Reflections on recent events, plus the occasional fact
free rant unfiltered by rational argument.
It's getting crazier by the day. Sir Nick Clegg, the former Liberal Democrat leader, has endorsed a report that drug users should not be called addicts or junkies. Amid claims that so-called insensitive language may stigmatise, Clegg wants to ban the use of words that offend drug addicts.
He’s suggesting that these words portray drug addicts as lazy and unintelligent. Next, he goes on to say we shouldn’t label them as flawed. So, not only is Clegg seeking to control the words we use, he wants to dictate how we think. All this from a so-called liberal.
Well, I can say, I’m dazed by this nonsense. Having had to deal with a few drug addicts in my professional life, I have some insights. I take the Peter Hitchens view that “drug taking is the purest form of self-indulgence.”
Self-induced stupidity in the extreme, that’s what drug taking amounts too. You intentionally disconnect from the world for a momentary delight, which then needs repeating. The damage done to your body is one aspect. Also, there is a moral argument that you sever the link between hard work and reward, making deferred gratification appear a waste of time.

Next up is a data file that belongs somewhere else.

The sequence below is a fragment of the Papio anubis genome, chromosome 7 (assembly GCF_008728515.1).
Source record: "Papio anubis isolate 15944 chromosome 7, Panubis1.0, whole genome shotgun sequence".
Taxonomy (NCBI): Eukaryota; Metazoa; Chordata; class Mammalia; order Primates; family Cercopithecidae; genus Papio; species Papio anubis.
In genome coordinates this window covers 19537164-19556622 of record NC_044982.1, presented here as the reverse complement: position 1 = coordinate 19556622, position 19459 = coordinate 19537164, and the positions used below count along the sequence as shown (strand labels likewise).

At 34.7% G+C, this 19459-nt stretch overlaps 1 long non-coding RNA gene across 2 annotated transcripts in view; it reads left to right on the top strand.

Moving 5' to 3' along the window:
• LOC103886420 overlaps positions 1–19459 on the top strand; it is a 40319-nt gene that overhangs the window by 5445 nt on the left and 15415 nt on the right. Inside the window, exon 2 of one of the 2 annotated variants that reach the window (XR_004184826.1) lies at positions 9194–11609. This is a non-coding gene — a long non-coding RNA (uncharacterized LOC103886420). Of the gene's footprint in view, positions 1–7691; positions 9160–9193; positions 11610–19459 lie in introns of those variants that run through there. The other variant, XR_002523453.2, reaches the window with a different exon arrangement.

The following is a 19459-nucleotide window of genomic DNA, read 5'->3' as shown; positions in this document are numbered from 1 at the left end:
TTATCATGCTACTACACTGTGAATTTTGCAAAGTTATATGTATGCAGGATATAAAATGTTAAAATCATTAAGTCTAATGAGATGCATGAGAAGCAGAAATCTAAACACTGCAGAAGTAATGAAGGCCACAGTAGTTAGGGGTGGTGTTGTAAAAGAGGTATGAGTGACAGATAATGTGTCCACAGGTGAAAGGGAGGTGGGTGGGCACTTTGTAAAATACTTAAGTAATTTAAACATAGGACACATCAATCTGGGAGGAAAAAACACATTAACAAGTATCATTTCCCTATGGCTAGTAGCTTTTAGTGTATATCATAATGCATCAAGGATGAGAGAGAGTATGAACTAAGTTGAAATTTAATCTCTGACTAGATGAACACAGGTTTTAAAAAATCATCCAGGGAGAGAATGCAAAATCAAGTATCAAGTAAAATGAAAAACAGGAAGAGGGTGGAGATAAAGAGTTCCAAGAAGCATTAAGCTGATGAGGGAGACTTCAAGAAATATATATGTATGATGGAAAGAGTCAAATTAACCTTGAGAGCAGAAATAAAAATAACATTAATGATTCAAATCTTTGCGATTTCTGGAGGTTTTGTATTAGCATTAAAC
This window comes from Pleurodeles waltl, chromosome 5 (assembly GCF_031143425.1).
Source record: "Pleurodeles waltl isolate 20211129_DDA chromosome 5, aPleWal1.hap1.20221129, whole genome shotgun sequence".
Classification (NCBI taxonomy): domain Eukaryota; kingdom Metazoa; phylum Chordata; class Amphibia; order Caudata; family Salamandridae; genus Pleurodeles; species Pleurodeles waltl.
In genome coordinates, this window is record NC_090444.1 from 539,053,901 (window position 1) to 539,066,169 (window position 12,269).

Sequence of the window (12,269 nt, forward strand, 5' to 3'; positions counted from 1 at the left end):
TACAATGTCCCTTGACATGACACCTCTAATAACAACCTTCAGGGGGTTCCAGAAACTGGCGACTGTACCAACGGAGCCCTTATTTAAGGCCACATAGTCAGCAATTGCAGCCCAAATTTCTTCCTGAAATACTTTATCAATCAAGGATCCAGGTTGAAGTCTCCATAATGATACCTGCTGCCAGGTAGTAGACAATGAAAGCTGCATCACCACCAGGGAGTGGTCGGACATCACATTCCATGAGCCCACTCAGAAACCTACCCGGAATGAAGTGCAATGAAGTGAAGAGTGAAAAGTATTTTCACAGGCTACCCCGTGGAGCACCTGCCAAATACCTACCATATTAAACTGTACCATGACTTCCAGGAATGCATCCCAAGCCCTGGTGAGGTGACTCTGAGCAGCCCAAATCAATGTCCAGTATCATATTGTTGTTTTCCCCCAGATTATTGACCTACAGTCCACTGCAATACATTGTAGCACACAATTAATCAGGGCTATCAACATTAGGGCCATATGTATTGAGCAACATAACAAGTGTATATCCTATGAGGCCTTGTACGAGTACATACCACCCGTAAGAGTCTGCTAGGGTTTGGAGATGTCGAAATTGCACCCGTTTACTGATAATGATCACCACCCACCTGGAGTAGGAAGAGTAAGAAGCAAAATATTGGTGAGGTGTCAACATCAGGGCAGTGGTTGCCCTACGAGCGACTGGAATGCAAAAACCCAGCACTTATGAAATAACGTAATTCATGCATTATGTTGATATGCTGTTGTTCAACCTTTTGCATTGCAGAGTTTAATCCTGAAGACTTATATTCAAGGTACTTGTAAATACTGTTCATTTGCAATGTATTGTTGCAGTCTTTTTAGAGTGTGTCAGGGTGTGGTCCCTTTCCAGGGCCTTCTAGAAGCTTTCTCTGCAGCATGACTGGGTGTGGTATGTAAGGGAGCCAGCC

In one step, you throw all moral principles out the window to pursue your relentless pleasure. Then you expect society to look after you with medical care. By the way, who pays for that medical care? Honest people, who manage to control themselves, hold down a job and pay their taxes.
No doubt the defenders of drug use will summons up the addiction argument. A person takes a drug, gets addicted and needs to keep on going. And yet, addiction cannot be shown by any scientific test. It's the high that the junkie seeks.
The fact is, drug takers are responsible for untold damage to themselves, their families and society as a whole. Thus, I baulk at the suggestion that we should roll over to portray them as victims.
The Global Commission on Drug Policy warned there is a drug perception problem, which is making it harder to help users. I don’t accept that. Indeed, drugs do create a negative perception. That shouldn't be a surprise nor is it a bad thing.
To suggest that different words would be beneficial is facile. I would argue that the very negative image of drugs does much to prevent use. Clegg’s initiative will make it more acceptable to be a junkie.
Clegg doubles-down on his argument to state that portrayals of drug users in the media increases stigma. Yep, he’s right. It does, and that’s a fitting message that drug use has terrible outcomes.
Changing words will do nothing to change attitudes. Clegg's proposals are nonsensical and counter-productive. Meanwhile, as Clegg seeks to protect the sensibilities of drug addicts, I’m offended by his attack on my freedom of speech. He aims to use the law to control words I may use. What next?. Control of my thoughts or addressing bank robbers as ‘value redistribution practitioner’.
Society must express its disapproval of drug use. Never forget that people take drugs because they like it. And then, they expect the cash-strapped hospitals to spend time and money rehabilitating them. With such behaviour don’t expect me to treat them as victims or be too concerned about offending them. Most importantly, I’m offended by their lack of self-control.
Walter De Havilland is one of the last of the colonial coppers. He served 35 years in the Hong Kong Police.